Natasha and Other Stories by David Bezmozgis. **** (of 4)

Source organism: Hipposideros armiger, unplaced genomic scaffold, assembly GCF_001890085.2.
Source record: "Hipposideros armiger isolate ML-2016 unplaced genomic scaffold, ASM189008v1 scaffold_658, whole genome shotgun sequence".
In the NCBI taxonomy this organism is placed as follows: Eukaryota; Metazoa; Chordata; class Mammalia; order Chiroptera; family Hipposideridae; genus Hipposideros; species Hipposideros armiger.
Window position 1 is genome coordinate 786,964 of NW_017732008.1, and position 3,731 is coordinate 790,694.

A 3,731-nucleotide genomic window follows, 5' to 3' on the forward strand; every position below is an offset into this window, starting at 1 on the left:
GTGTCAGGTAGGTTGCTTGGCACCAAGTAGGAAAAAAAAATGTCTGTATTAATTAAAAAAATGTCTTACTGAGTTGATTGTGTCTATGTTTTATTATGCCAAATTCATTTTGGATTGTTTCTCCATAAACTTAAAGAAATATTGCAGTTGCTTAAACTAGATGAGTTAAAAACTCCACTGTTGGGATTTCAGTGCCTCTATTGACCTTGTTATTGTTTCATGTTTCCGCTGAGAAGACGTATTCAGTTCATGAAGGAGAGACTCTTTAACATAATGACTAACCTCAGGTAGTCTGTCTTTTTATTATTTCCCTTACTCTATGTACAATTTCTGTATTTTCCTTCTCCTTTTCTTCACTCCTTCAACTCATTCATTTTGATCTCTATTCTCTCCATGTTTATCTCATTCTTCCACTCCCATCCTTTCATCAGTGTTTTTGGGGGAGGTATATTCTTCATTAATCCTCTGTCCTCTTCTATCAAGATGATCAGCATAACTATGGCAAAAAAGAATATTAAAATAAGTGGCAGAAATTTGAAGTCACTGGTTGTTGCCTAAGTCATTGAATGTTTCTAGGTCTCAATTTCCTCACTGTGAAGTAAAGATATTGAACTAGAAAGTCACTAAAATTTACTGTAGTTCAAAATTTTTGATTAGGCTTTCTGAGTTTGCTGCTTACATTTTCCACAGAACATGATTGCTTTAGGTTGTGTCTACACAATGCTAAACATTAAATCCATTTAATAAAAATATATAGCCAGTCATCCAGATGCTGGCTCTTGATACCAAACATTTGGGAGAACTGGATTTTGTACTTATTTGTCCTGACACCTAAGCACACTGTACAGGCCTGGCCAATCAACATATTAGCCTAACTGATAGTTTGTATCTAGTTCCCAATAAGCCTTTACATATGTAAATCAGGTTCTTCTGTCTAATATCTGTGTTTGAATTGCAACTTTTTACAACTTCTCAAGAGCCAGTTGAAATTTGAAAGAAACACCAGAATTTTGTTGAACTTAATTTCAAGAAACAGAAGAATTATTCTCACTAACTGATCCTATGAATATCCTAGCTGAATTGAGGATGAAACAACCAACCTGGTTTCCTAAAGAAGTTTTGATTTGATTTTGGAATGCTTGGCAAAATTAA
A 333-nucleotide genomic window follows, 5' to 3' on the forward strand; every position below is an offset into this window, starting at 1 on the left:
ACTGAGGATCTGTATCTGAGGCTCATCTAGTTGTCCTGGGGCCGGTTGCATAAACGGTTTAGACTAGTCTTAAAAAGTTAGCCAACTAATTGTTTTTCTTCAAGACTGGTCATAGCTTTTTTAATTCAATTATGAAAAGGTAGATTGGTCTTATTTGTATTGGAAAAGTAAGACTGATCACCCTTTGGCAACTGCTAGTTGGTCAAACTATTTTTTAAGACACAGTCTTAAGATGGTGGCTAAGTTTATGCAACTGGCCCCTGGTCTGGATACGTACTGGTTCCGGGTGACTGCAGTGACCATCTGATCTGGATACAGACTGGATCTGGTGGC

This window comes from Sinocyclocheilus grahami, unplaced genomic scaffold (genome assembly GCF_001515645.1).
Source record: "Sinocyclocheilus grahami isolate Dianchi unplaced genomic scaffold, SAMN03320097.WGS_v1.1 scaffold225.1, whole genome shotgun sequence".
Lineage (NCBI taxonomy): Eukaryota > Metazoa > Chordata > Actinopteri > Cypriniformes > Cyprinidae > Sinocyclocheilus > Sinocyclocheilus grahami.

This short collection of short stories is a wonderful piece of honey cake with a glass of tea. A Jewish Russian immigrant to Toronto describes the transition he makes with his parents and uncle and aunt as they climb from helpless newcomers to weary acceptance of life in the new world, without ever losing the cultural imprinting that Russia plants within its citizenry. The book is full of smiles of recognition, truthful while remaining fictional–but who knows where autobiography is replaced by a little relish — and I think quite accessible even to people who neither know Russians or Jews. In fact, it’s probably a wonderful introduction to both. The book is short, the stories chronological, the characters continue to grow from one to the next, yet it’s not quite a novel with contiguous chapters. July 2005.
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